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It's taken five and a half years for an online Street Fighter game to reach Wii. In that time, Xbox 360 and PS3 owners have had five different SF online titles — six, if you count Super Street Fighter IV: Arcade Edition. Heck, even 3DS has Super Street Fighter IV: 3D Edition. Wii owners, for their sins, get an online-enabled Mega Drive game. Life can be cruel sometimes.

The game in question is Super Street Fighter II. In its day one of the most eagerly awaited releases ever, it added four new characters to its cast of world warriors, plus a new combo system, updated stages and retooled special moves. Released head to head against Super Street Fighter II on SNES, the Mega Drive version came on a 40 Megabit cartridge but still suffered some compromises. Sound is noticeably tinnier, particularly voices and stage sound effects — Dhalsim's elephants sound more like surprised infants — and the graphics take on a slightly garish hue.

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But beneath its presentation slights, it's still a tightly honed and often riveting fighter. Being the last SF before Capcom introduced super moves in Super Street Fighter II Turbo — which never got a 16-bit release, so won't make it to VC — means there's no meter-building, so the start of each round is a true reset to a level playing field. The Street Fighter staples of zoning, mix-ups and wake-up games are all here, and all as engaging as ever, particularly with a second player. Take on the included tournament mode and, even nearly 20 years after release, it still captivates a crowd.

SEGA's version includes the same feature set as its Super Nintendo counterpart with the addition of an extra speed setting, which barely makes a dent in the usual 50Hz presentation. Staying true to its heritage, large borders surround the game screen, though you soon learn to compensate for the slower speed.

So far, so similar to the SNES release, but the real unique selling point here is the online play, a first for any Virtual Console game outside Japan (the arcade version of Puyo Puyo was the first online VC game, but was Japan-only.) Getting online is easy — a pop-up menu before the title screen gives you the option — and you can choose to battle a stranger or a friend, as long as you swap those Friend Codes of course.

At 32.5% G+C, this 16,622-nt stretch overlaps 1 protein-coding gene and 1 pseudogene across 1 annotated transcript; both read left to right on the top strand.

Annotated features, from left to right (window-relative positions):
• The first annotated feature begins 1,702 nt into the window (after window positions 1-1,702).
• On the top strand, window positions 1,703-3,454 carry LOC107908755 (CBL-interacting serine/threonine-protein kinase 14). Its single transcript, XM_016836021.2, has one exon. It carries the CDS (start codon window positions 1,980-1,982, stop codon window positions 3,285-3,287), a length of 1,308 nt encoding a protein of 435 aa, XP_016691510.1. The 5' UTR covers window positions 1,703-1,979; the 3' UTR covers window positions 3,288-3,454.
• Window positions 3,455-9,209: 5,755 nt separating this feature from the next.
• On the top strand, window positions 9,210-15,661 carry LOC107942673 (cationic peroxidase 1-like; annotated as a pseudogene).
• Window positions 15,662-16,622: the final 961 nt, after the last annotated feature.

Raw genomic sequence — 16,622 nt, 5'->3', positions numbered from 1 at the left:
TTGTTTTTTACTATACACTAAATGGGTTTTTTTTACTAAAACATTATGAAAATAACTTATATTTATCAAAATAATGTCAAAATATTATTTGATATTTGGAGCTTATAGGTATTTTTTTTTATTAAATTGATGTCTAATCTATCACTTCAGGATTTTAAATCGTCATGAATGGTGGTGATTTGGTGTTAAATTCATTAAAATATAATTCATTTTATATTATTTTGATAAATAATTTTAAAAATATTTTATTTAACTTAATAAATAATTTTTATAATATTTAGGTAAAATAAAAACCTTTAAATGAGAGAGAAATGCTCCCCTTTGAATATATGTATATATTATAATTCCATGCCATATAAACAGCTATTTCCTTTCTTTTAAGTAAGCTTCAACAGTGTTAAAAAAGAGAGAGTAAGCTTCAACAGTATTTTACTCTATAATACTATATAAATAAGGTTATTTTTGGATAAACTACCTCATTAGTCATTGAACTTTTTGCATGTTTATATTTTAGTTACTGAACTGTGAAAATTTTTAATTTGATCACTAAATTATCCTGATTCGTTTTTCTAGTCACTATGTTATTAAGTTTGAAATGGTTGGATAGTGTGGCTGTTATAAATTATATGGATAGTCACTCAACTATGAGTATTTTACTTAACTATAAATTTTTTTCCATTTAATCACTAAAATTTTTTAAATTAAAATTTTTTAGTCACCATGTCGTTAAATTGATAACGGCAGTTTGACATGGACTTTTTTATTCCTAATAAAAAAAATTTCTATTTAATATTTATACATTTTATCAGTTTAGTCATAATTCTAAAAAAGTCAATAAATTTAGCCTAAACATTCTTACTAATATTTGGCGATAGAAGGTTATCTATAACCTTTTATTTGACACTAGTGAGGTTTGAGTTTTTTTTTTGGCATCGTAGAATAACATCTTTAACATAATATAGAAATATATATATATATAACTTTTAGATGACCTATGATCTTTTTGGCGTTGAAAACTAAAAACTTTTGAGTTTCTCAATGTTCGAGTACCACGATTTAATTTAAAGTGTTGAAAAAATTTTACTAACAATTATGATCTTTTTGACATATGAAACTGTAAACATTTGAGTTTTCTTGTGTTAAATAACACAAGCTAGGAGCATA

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It's all very basic, with no communication or names displayed; unless playing a friend you never know who you're playing against, and that takes some of the magic away from the experience. You can play the same opponent immediately after a fight, but there's no way to add them to a rivals list or even thank them for a good game. Connect, fight, disconnect; it's all rather soulless. Thankfully the online play is mostly smooth, though we did hit a few rough patches. Sadly as this is 50Hz that pretty much rules out cross-continent online play, so you won't be able to settle transatlantic grudges when the game hits North America.


Having taken so long to get here, the first online Street Fighter for Wii is a mixed bag. The core game is as enjoyable and finely tuned as ever, and it's got all the features of the SNES version but with the addition of online play. The internet component is truly barebones though, with only single matches against anonymous opponents to keep your interest. Five years ago we could have said the online play was a good starting point for future titles, but after all this time it feels more like justification for Capcom's choice not to bring an online Street Fighter to Wii sooner.